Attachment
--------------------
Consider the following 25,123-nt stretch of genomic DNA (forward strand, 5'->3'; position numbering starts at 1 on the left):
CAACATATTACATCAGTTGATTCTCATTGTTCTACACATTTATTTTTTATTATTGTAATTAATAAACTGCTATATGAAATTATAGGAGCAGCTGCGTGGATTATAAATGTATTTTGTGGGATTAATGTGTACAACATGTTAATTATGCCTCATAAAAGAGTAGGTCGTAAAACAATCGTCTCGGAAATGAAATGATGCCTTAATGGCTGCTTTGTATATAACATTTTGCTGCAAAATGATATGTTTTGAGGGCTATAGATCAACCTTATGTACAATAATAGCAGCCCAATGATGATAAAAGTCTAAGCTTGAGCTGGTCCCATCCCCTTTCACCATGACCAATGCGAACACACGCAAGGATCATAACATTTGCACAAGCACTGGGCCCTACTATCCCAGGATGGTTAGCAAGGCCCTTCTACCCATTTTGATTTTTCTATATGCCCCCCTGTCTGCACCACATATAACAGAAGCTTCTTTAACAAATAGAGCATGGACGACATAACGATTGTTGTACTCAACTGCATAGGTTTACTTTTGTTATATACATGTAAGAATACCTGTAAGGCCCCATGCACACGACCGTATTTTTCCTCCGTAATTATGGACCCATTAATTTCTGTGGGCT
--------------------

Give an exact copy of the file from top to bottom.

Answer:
Consider the following 25,123-nt stretch of genomic DNA (forward strand, 5'->3'; position numbering starts at 1 on the left):
CAACATATTACATCAGTTGATTCTCATTGTTCTACACATTTATTTTTTATTATTGTAATTAATAAACTGCTATATGAAATTATAGGAGCAGCTGCGTGGATTATAAATGTATTTTGTGGGATTAATGTGTACAACATGTTAATTATGCCTCATAAAAGAGTAGGTCGTAAAACAATCGTCTCGGAAATGAAATGATGCCTTAATGGCTGCTTTGTATATAACATTTTGCTGCAAAATGATATGTTTTGAGGGCTATAGATCAACCTTATGTACAATAATAGCAGCCCAATGATGATAAAAGTCTAAGCTTGAGCTGGTCCCATCCCCTTTCACCATGACCAATGCGAACACACGCAAGGATCATAACATTTGCACAAGCACTGGGCCCTACTATCCCAGGATGGTTAGCAAGGCCCTTCTACCCATTTTGATTTTTCTATATGCCCCCCTGTCTGCACCACATATAACAGAAGCTTCTTTAACAAATAGAGCATGGACGACATAACGATTGTTGTACTCAACTGCATAGGTTTACTTTTGTTATATACATGTAAGAATACCTGTAAGGCCCCATGCACACGACCGTATTTTTCCTCCGTAATTATGGACCCATTAATTTCTGTGGGCT